Craig Skinner posted an article the other day about film critics at craigskinner.wordpress.com, and what it means to be one, or indeed not be one. It’s a very good article, and you should go read it here. This is not meant as a rebuttal to his article, nor as a supporting statement. I think when an interesting subject gets raised, it is important to explore different aspects of it. The rise in popularity of blogging, and with it online movie writing, has brought with it much consternation amongst print journalists, and there is also now seemingly a divide opening amongst those who do their writing online, between the ‘serious journalists’ and the trashy news writers.
I am not a film critic, nor do I have any pretensions of ever being one. I have not studied film, other than watching them in my leisure time, and whilst I have written reviews for Heyuguys.co.uk, I would not necessarily expect anyone to put any stock in them. I try my best to explain why i think a film is good or bad, but I’m certainly not as eloquent as many online writers. The number of film writers, people who right about film, or whatever ‘pc’ term you prefer to use, has been on a steady increase since the internet became as common in our homes as the sandwich toaster and power shower.
Those who write about film for a living, whether it be in print or online, are rightly becoming concerned. Film writing pays their mortgages, and with the market becoming saturated, their value is diminishing. There is the argument that quality will win over quantity, and that the cream will rise to the top. If you believe this, go and speak to high-end fashion retailers. Ask them how they feel the rise of economy outlets like Matalan, Primark and even Tesco have affected their income.
As one of the low-end film writers, I won’t explore at length the question of where film writer ends and film critic starts. For every writer that tells you a 1000 word review discussing technical aspects of the production, plot structure and acting performances is film criticism there’ll be another that refutes that, and instead preaches 5000 word plus dissections exploring every aspect of the art form. I think it is probably fair to say that 90% of people who write about film online on a regular basis are well beyond the basic ‘it’s really good’ two paragraph reviews, and well short of insightful analysis of filmic techniques and story structure.
My take on the subject of online ‘film criticism’ is that it is probably going to one day reach a tipping point, that time when the number of movie blogs exceeds the volume of readers that they draw. The mainstream audience, that audience that will go and see Transformers 3 regardless of the travesty that was the 2nd installment, are already immune to reviews. The movie blogs that draw the most hits are news sites. This is because most people who read about film online are really just looking for pictures and news about the movies they have already decided they are going to see. A Harry Potter poster with a 50 word cut and paste synopsis will beat out a thoughtfully written 1000 word review for hits every time. For the most part, these readers will only read reviews of the films they are already interested in, and will take issue with a review that has a negative take on the film in question, despite the fact they have not yet seen the film themselves.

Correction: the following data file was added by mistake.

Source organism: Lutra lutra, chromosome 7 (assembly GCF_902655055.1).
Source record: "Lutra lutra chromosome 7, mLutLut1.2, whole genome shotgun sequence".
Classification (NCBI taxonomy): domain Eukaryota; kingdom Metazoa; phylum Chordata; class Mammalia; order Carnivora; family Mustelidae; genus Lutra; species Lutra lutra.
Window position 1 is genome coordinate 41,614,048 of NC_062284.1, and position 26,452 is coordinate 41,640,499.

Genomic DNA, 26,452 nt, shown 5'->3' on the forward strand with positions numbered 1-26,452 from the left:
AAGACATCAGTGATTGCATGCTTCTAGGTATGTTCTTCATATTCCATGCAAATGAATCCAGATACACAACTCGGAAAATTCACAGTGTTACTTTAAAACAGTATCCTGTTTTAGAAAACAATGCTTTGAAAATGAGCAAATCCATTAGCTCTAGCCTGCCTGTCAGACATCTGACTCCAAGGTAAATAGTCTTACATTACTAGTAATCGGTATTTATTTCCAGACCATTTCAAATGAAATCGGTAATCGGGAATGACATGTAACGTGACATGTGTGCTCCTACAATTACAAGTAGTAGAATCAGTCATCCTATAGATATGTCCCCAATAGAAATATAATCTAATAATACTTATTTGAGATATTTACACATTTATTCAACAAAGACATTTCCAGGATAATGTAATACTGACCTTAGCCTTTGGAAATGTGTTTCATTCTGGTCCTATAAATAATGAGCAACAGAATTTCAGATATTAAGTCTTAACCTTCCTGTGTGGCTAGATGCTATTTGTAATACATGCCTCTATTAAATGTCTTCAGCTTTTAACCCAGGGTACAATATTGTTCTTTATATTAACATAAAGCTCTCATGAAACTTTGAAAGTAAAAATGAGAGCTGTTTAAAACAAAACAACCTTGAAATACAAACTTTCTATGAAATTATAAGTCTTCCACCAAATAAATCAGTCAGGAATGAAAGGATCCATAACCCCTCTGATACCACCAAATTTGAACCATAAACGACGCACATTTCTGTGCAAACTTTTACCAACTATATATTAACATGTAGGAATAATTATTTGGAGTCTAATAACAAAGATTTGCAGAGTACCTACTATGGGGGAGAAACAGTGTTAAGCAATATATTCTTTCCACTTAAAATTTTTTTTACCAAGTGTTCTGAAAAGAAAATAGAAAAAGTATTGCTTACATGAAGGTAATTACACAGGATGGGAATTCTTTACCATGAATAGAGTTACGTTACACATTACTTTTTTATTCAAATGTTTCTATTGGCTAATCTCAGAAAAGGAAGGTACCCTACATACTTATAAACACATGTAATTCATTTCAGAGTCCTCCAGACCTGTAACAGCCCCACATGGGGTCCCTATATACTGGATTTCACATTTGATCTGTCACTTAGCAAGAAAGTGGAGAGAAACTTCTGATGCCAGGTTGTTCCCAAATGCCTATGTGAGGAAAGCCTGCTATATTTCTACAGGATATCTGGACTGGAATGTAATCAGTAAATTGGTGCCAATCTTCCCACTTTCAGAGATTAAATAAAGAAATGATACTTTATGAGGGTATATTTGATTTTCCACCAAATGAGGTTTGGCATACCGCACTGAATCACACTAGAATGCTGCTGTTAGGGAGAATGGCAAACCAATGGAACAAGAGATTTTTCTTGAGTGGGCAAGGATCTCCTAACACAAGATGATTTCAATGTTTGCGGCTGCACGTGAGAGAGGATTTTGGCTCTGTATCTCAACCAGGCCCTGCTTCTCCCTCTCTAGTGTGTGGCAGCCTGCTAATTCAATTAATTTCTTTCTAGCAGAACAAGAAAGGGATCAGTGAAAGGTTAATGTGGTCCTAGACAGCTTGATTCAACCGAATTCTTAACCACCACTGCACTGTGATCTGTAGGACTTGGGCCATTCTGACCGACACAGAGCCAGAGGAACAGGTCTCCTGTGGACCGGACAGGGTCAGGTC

Anyone with a much deeper interest in film, that is likely to consider film reviews with any amount of regard for their merit, is probably already writing about film on their own blog. You have to question the value of articles extolling the virtues of a great film like Moon or Monsters when it is mostly the people who are writing these articles that will go and see it. The ability of any movie blog to convince readers to go and see a film they would not have otherwise is questionable at best anyway, and if everyone with more than a passing interest in the business or the art form is writing for a website anyway, who is left to read their thoughts? I can see why the more experienced film journalists are starting to sweat. I used to have a subscription to Total Film, read sites like Aintitcool.com and listened to the Slashfilm podcast. Now I have a film blog myself, I do none of these things. I know enough about any film that is released to decide if I am interested in watching it, and can tell by a glance at Rottentomatoes.com if said film is truly awful.
The movie blog world is getting bigger, and as a result the movie world is getting smaller. When 50 big movie blogs become 5000, their readership will be diluted exponentially. I know myself that the handful of people who will read this article already have their own film sites, and that the impact this article, or any that I write, will have on the film world is non-existent.
So why do I do it? Why do I spend my time writing articles that few will read, even less will value, with no chance of a paycheck at the end of it? I could claim, like others, that I do it for myself. That I just love film, and love writing about it. If, however, it was that simple, I would scribble my thoughts into a diary. I would not wrestle with WordPress with the rest, and pay out for a domain name. The truth is, I want people to read what I write. Everyone does. Unfortunately, the more people who take my attitude, the smaller our share of the readership will become. I myself am killing ‘film criticism’. So why don’t I stop?
Baz_mann – You can follow me on Twitter at www.twitter.com/baz_mann